We need especially to recognize that sustainability challenges in the chemical professions are just as often cultural as they are technical.
Q4) In your opinion, what is the biggest challenge that the Green Chemistry community will face towards their goal for a sustainable future?
The biggest challenge is undoubtedly cultural. Sustainability has a compass. We must learn to choose to develop technologies that promise, based on the best contemporary science, to promote a sustainable future and move assertively away from those that are leading us toward an unsustainable future.
We have many energy and chemical technologies that are objectively ruinous of sustainability. These cannot be ignored if we are serious about pursuing sustainability. Yet a disquieting number of them are currently being expanded with abandon. The health and environmental penalties are being externalized in ways that militate against future generations and the future good for all life. All this is happening while there are often objectively sustainable choices clearly in existence to allow us to be honest by choosing to expand them instead.
So there is a serious leadership problem in parts of the chemical enterprise and this is echoed within the political establishments of many countries. The fact that the unsustainable technologies possess so much of the money is often controlling the power dynamic. I guess if you are big business making a lot of money from one of the technologies I am thinking of, then this might all sound like heresy to you. But if you are big business that has the desire and fortitude to lead humanity toward a sustainable future, then perhaps this is music to your ears. With sustainability, I don’t think any big industry can be a Janus and expect to be admired by history.
If you are developing sustainable products and processes while also expanding unsustainable products and processes, I am pretty sure you have a big problem as far as mother nature is concerned. And it is her opinion and the judgment of future generations that matter most when it comes to sustainability.
Q5) Do you think the image of the Green and Sustainable Chemistry industry needs to be altered to be more appealing for big businesses?
This is the wrong question.
You are asking if I believe our field needs to change its image to appeal more to big business. The right question is whether or not I believe the field needs to change its image to appeal more to mother nature. The same question needs to be put fairly and squarely before big business.
The reality for both big business and green chemistry is that you cannot negotiate with mother nature. Mother nature is a positional negotiator. She will tell you through science what the consequences of this or that technology choice will be. But there is no sweet-talking her out of her hard positions.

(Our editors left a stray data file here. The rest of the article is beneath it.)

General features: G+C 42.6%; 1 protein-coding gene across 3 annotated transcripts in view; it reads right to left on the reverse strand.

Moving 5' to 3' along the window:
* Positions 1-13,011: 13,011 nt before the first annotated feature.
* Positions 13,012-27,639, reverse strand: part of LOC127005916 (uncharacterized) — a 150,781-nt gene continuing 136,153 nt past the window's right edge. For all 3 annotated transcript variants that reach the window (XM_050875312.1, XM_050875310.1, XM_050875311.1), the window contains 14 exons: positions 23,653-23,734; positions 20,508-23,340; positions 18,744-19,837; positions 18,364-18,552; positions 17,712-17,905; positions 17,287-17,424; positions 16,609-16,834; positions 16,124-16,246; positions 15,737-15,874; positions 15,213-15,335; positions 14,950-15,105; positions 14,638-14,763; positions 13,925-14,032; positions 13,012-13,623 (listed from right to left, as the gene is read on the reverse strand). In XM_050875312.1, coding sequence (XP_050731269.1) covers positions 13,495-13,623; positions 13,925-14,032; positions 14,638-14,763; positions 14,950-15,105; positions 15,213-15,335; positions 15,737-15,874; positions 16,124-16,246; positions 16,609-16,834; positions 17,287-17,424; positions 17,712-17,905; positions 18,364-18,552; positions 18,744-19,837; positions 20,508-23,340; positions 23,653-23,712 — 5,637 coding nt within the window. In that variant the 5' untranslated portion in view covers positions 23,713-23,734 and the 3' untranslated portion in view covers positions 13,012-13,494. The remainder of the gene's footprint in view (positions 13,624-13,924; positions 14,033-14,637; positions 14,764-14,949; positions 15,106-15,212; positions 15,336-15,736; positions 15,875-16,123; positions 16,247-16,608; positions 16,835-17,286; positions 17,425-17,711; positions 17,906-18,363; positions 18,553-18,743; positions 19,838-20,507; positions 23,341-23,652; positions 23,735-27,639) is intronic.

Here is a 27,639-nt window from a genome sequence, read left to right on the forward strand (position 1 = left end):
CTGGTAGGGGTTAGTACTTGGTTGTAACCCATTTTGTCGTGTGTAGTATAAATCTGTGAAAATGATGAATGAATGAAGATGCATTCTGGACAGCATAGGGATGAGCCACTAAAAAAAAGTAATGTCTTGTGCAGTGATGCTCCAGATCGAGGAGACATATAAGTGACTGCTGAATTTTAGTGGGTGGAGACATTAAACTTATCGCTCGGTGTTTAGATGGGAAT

If big business wants to be positive force in building a sustainable world, and I can’t imagine why it wouldn’t really want that, then it has to take seriously the hard messages of science when they are conveying that profits are coming from unsustainable technologies. To be the great positive force it can be for sustainability, big business has to be its own harshest critic. It has to continue to be demanding of itself and it has to help the political leadership to put in place the incentives and constraints that make sustainable products and processes more attractive.
To be the great positive force it can be for sustainability, big business has to be its own harshest critic.
While there may be occasional exceptions to this following generality, when big business sends armies of lobbyists into the capitals of the world to tell the politicians that the science pointing to problems with their products is untrustworthy, it squanders opportunities to be a force for great good in the world. If we continue to expand the unsustainable products and processes, we will continue to entrench an unsustainable world for the kids and the grandkids.
If our civilization is to have a good future, we must continue to do our best to figure out how to make it more rewarding for big business to pursue sustainable trajectories. We have to figure out how better integrate health and the environment into the value proposition of technological progress. And big business needs to advance the public faith that it is genuinely sincere in its pursuit of sustainability. This is not a PR challenge for big business. This is the challenge of eschewing those profitable technologies that the scientific facts say are unsustainable and focusing on all that it takes to make sustainable alternatives profitable.
Q6) You’re speaking at Ecochem in November on the significance of water decontamination. How significant will this topic be to the global drive for sustainability?
I like to work on what I believe are the most important problems I might contribute to solving. Every human being, every animal, every fish, every aquatic organism deserves to thrive on or in water that is uncontaminated by the products and byproducts of the chemical enterprise. Bringing this about is one of the greatest sustainability challenges of our time.
So I derive the greatest of satisfaction from seeing in my lab at Carnegie Mellon University and in Susan Jobling’s lab at Brunel University’s Institute for the Environment as well as in field trials at a British municipal water plant how effective TAML/peroxide is in removing trace bioactive contaminants from water.
Q7) What, or who, are you most looking forward to hearing speak at our Ecochem conference and why?
I am really interested in getting the snapshot this conference offers of how well the field of green chemistry is doing in promoting sustainability.
Ecochem would like to say thank you to Terry Collins for taking part in our interview series. We are excited to bring these discussions with Terry to the Ecochem community and look forward to his talks at our conference.
Terry shall be speaking about TAML activators, under a Technical stream focused on Clean Synthesis & Process Intensification. For more information about our Ecochem Conference & Exhibiton please download the event brochure.